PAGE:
The multiplier effect of localization could boost the manufacturing sector


the herald

A study by Pan-African Investment and Research Services, “Revitalizing South Africa’s Manufacturing Sector”, reports that the localization of industry, coupled with a 10% increase in investment in manufacturing, could alter its downward trajectory.

It comes after Statistics SA reported last week that manufacturing shrank 5.9% in the second quarter and contributed -0.7% to the country’s GDP “growth”.

The report says recent ongoing global supply chain disruptions highlight the need for increased localization as a means of expansion, security and survival for specific industries.

“What’s in the manufacturing process that we don’t know about? It may not be that we import air fresheners,” said Dr Iraj Abedian, founder and CEO of Pan-African Investment and Research Services, during a briefing last week.

Abedian says the sector urgently needs a recovery strategy in terms of contributing to the economy, exports and competitiveness.

Recalling a proposal made by the National Development Plan 2030 for boosting the manufacturing sector by leveraging public and private markets to promote localization, the report notes that only 38% of South Africa’s total exports were manufactured in 2020. .

“This indicates that the bulk of the country’s exports have not had much added value, which puts South Africa at a disadvantage in terms of lost opportunities, for example, the opportunities that come with expanding its industrial capacity. “.

He says local sourcing plays an important role in local manufacturing and, if done right, could boost the struggling sector and allow it to contribute more to the country’s sustainable growth.

This, he notes, will further benefit industry sub-sectors – including the food, meat, sugar, furniture, automotive and steel industries – by creating jobs that will fuel the economy.

However, it indicates that investment in the manufacturing sector has been low, including during the pre-Covid years, which has led to a continuous decline in the sector’s contribution to GDP.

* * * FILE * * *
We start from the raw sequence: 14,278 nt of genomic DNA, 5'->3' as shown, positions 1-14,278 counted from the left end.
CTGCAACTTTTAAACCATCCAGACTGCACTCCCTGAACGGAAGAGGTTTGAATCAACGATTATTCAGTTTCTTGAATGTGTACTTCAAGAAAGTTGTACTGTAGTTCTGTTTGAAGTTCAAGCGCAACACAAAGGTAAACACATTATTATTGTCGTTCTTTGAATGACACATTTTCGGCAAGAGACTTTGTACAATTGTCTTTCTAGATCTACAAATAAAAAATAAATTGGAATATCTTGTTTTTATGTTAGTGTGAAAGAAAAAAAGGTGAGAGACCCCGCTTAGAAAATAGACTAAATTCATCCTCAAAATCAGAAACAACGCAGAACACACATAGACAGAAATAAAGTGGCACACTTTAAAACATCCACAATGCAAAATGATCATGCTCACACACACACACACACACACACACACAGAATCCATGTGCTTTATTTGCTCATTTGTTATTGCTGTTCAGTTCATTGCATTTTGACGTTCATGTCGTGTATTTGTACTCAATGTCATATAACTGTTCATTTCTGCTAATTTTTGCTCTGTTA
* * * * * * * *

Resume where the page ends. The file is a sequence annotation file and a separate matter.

“The country’s economy needs to be reconfigured in a way that allows the manufacturing sector to thrive,” Abedian adds, noting the results of a simulated model of the South African economy detailed in the report.

He proposes that a 10% increase in investment across industry can contribute to positive growth in GDP, employment, household consumption, total investment and government revenue.

This includes a medium-term 13% increase in GDP, 8% growth in unskilled job creation, an overall 8.3% increase in investment across the economy, and a further 9% in tax revenues.

According to the simulation, the 10% investment could create 75,300 new jobs in manufacturing, 11,500 in mining and 10,000 in agriculture.

Short term pain, long term gain

“In the short term, some negative impacts are felt due to the crowding out of private consumption and inflationary pressure on prices and downward pressure on the real exchange rate, but these reverse at medium term,” he added.

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The report indicates that a predominant trend in various simulations is the strong impact of the investment stimulus on services, construction, trade, transport, communications and finance.

“Therefore, while this investment is directly in the manufacturing sectors, the related upstream and downstream service sectors also benefit significantly due to the multiplier effects of the circular flow.” – Moneyweb


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